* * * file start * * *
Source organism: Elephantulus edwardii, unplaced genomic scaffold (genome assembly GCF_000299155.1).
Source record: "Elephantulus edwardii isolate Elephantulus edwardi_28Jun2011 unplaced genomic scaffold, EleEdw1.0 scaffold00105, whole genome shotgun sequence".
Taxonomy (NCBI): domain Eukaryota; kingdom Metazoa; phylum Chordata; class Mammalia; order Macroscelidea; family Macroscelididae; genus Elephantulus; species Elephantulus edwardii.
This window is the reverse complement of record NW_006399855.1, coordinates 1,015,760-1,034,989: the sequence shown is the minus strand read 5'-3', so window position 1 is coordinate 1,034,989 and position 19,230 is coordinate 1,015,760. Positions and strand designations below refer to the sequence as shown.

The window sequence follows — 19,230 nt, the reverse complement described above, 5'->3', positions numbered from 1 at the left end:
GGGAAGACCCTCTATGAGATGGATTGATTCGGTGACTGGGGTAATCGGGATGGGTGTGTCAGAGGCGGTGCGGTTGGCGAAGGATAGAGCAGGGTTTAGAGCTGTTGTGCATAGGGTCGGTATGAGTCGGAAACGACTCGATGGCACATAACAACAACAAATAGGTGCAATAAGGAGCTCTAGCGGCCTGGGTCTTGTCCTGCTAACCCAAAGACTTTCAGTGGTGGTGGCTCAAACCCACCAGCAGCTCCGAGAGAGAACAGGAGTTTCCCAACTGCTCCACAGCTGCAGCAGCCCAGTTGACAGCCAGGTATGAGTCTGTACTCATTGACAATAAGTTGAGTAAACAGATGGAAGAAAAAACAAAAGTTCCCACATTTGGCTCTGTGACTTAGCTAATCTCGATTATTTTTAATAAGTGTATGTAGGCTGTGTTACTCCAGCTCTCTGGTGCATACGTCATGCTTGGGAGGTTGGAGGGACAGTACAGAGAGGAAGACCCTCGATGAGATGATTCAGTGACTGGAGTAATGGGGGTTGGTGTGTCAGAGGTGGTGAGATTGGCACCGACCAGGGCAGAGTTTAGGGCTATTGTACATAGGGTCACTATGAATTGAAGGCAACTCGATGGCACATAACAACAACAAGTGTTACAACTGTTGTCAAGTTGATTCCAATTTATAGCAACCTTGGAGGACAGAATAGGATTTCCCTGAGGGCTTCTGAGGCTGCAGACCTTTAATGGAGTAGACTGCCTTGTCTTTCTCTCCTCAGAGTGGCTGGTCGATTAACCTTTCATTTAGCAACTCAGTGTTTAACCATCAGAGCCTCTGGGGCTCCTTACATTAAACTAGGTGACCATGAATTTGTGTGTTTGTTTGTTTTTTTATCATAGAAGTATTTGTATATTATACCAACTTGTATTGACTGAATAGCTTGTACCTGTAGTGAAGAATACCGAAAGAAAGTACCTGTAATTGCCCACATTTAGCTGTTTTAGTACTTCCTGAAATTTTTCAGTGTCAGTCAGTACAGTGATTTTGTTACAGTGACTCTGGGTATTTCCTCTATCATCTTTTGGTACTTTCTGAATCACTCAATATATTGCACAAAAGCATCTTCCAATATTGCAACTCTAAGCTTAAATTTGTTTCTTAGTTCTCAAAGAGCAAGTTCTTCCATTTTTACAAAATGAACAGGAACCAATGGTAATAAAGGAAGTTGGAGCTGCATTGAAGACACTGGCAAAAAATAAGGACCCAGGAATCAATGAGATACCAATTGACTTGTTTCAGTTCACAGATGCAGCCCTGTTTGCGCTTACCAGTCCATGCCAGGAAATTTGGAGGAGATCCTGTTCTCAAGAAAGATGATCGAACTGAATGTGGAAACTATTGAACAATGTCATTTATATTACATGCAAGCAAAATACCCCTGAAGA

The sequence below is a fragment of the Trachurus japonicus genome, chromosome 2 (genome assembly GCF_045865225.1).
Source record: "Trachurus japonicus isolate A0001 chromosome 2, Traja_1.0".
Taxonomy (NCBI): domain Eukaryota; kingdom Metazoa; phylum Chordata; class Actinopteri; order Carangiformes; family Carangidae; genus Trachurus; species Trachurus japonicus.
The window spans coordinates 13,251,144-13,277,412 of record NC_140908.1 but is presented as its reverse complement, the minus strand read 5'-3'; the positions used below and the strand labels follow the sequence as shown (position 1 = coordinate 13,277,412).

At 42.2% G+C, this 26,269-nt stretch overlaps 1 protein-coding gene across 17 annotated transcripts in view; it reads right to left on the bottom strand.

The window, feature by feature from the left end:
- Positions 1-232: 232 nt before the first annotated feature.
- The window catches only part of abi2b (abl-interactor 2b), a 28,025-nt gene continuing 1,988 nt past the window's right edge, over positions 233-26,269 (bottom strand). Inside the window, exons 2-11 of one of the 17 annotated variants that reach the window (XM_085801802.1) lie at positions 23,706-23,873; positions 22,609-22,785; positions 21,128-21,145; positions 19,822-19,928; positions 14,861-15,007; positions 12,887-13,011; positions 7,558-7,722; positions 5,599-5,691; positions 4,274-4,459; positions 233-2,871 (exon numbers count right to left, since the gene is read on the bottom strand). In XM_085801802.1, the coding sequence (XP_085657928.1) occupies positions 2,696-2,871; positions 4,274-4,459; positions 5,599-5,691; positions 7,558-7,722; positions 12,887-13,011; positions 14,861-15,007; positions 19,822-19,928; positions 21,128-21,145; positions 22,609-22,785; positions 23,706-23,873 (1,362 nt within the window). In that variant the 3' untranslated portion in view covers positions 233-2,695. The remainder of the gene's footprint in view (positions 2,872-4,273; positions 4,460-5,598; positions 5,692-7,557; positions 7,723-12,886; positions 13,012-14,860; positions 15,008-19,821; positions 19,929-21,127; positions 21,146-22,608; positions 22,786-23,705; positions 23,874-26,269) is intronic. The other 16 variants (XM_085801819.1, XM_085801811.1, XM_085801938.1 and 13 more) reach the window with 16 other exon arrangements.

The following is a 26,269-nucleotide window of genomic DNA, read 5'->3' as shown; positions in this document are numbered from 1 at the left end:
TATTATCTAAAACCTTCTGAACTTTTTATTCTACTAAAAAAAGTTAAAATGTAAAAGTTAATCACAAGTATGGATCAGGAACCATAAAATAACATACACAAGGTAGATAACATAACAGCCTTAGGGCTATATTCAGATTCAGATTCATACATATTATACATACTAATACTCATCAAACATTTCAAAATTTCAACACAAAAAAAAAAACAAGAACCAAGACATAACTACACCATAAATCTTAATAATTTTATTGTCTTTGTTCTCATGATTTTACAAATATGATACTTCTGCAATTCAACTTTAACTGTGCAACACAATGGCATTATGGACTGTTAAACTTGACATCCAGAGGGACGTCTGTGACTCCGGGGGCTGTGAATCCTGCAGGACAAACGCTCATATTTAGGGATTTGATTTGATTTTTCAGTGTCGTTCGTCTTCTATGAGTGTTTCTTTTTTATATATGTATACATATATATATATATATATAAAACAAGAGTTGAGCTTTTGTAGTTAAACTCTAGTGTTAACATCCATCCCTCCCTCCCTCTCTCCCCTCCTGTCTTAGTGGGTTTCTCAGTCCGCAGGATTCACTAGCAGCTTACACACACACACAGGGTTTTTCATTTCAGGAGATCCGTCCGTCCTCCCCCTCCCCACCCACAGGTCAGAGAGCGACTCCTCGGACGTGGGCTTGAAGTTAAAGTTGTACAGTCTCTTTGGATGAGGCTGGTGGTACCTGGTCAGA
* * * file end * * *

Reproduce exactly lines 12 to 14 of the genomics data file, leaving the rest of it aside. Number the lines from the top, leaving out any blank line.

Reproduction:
The window, feature by feature from the left end:
- Positions 1-232: 232 nt before the first annotated feature.
- The window catches only part of abi2b (abl-interactor 2b), a 28,025-nt gene continuing 1,988 nt past the window's right edge, over positions 233-26,269 (bottom strand). Inside the window, exons 2-11 of one of the 17 annotated variants that reach the window (XM_085801802.1) lie at positions 23,706-23,873; positions 22,609-22,785; positions 21,128-21,145; positions 19,822-19,928; positions 14,861-15,007; positions 12,887-13,011; positions 7,558-7,722; positions 5,599-5,691; positions 4,274-4,459; positions 233-2,871 (exon numbers count right to left, since the gene is read on the bottom strand). In XM_085801802.1, the coding sequence (XP_085657928.1) occupies positions 2,696-2,871; positions 4,274-4,459; positions 5,599-5,691; positions 7,558-7,722; positions 12,887-13,011; positions 14,861-15,007; positions 19,822-19,928; positions 21,128-21,145; positions 22,609-22,785; positions 23,706-23,873 (1,362 nt within the window). In that variant the 3' untranslated portion in view covers positions 233-2,695. The remainder of the gene's footprint in view (positions 2,872-4,273; positions 4,460-5,598; positions 5,692-7,557; positions 7,723-12,886; positions 13,012-14,860; positions 15,008-19,821; positions 19,929-21,127; positions 21,146-22,608; positions 22,786-23,705; positions 23,874-26,269) is intronic. The other 16 variants (XM_085801819.1, XM_085801811.1, XM_085801938.1 and 13 more) reach the window with 16 other exon arrangements.